LAS VEGAS -- Dealerships can’t afford to overlook three industry trends in pursuing healthier F&I product sales, a panel of F&I executives said here last week.
1. Higher-mileage trade-ins. The average car on the road is more than 11 years old, according to the R.L. Polk Co. That means trade-ins are older, too.
“Average age is a big factor,” Joel McGlamry, vice president of finance operations for Hennessy Automobile Cos., said at the F&I Industry Summit hosted by Bobit Business Media.
The aging fleet cuts both ways, McGlamry said. It drives replacement demand, but it also means dealerships need affordable F&I products such as extended-service contracts to cover older, higher-mileage trade-ins.
Separately, some F&I administrators have said they are offering extended-service contracts for older cars or powertrain-only coverage for vehicles as much as 10 to 15 years old.
Limiting coverage is a way to keep products affordable, speakers said. They said the informal definition of “high mileage” has gotten higher because quality and durability have improved. But inevitably there’s a point where customers don’t want to pay for a high level of coverage on a lower-cost vehicle.
“I would define ‘high mileage’ as any car we would only want to provide coverage for for one to two years -- that is, 110,000 to 130,000 miles,” said Alan Bond, national sales vice president for Houston-based GSFSGroup, which administers and sells F&I products and training.
2. More leasing. All things considered, dealerships like the fact that leasing is making a comeback, since lease customers come back to replace their vehicles more often and on a predictable schedule.
However, lease customers typically don’t buy extended-service contracts because the new-car warranty usually is in force the whole time they have the vehicle. They also don’t typically buy GAP because it’s included in most leases.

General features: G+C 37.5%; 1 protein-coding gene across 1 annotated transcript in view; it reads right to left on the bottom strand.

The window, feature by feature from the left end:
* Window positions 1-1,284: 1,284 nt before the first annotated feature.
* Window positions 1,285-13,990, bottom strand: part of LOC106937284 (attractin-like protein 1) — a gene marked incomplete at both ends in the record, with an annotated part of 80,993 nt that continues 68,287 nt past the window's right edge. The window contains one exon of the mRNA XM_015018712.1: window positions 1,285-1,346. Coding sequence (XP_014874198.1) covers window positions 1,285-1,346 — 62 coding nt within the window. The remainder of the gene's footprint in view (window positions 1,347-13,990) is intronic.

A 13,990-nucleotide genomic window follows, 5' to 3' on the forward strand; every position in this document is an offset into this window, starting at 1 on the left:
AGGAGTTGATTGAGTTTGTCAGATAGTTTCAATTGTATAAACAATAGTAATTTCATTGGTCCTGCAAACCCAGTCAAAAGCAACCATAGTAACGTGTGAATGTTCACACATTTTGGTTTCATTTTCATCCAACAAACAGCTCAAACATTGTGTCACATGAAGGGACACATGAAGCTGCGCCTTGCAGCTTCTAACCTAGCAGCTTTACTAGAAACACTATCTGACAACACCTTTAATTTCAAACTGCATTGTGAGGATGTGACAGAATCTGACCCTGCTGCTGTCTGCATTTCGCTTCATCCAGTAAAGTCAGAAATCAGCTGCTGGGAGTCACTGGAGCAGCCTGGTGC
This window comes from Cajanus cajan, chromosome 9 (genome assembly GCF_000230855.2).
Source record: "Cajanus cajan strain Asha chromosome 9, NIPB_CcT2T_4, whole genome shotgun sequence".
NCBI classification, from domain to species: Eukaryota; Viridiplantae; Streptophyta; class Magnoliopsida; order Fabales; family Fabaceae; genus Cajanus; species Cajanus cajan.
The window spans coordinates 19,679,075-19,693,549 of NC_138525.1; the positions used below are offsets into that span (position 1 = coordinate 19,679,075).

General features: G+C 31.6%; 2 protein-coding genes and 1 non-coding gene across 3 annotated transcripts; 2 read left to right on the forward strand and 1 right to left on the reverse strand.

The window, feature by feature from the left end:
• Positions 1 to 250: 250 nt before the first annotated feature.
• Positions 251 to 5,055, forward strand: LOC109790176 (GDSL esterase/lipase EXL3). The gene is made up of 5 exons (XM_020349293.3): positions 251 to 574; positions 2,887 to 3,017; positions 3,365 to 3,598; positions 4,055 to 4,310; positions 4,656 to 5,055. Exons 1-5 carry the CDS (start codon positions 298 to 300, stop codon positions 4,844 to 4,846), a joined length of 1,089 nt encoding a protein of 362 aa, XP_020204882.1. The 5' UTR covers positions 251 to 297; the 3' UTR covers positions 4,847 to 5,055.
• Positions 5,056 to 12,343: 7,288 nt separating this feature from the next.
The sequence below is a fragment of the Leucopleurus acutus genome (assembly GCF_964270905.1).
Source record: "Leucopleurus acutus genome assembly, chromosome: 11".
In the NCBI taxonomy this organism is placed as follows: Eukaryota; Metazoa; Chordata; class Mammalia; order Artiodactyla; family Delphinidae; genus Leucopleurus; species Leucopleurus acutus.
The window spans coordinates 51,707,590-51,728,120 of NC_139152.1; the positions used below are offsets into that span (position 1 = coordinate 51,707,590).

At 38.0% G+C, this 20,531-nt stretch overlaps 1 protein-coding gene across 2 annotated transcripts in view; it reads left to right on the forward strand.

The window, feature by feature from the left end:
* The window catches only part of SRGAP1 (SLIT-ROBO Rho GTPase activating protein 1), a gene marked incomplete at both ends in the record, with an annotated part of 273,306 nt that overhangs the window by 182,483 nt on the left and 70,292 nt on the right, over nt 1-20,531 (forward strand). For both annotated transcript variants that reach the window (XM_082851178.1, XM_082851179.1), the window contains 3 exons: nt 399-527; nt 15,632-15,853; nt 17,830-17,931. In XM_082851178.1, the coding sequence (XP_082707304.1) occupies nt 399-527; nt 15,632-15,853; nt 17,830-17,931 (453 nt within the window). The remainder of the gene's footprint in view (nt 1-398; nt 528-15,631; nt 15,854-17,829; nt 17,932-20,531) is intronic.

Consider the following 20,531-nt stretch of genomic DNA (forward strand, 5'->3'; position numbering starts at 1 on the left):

On the other hand, lease customers are good candidates for lease-protection products, informally known as wear-and-tear coverage, and for tire-and-wheel policies, especially for luxury brands, speakers said.
McGlamry of Hennessey Automobile Cos., which has 11 stores in and around Atlanta, said dealerships should set realistic targets for their F&I departments, depending on whether a retail delivery is a loan or a lease. “You should have a different target for leases,” he said. “You do lose the service contract, which is something we focus on.”
3. Competition with independent, used-car stores. Dave Duncan, president of Safe-Guard Products International said independent, used-car dealers are becoming much more sophisticated. He cited the example of an independent dealer who buys a former Saturn store, or some other GM dealership that got terminated in GM’s 2009 bankruptcy reorganization. The Chrysler Group also terminated hundreds of dealerships.
“They’ve got service bays. They’ve got floorplan. They’ve got DealerTrack, so no more faxing credit apps,” Duncan said. “More importantly, they’ve got the Internet. ... They’ve got hi-res pictures of their inventory online. They’ve got a rate calculator online. It’s a level playing field, and they want to do F&I.”
DealerTrack routes credit applications online between dealers and lenders.
Meanwhile, franchised, new-car dealerships are taking older cars in trade. That puts franchised dealerships more directly in competition with independent dealerships, Duncan said. He told the audience of lenders, F&I administrators and franchised dealership employees, “You cannot ignore any longer the independent space.”